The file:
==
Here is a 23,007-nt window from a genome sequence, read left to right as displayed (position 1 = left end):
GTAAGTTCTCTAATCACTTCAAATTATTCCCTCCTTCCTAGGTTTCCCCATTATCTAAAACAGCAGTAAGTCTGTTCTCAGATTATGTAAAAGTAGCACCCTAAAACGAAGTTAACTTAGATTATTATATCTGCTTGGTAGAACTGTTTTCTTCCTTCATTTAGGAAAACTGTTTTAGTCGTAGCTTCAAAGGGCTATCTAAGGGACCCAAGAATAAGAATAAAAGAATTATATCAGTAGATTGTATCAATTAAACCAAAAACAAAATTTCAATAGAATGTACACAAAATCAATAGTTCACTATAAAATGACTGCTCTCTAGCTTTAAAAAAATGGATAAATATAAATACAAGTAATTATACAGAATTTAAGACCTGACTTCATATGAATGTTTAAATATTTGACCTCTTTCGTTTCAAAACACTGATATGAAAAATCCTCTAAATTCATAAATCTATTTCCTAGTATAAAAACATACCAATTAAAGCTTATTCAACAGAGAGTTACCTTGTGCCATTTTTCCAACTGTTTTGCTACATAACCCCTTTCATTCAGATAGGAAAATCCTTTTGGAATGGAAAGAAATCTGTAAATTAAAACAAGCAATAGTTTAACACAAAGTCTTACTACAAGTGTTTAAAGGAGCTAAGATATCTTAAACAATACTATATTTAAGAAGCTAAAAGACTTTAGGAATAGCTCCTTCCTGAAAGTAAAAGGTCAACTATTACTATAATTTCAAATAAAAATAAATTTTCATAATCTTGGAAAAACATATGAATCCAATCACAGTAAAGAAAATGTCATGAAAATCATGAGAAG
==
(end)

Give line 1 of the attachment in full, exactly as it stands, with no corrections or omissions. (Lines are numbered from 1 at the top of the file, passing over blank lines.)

Here is a 23,007-nt window from a genome sequence, read left to right as displayed (position 1 = left end):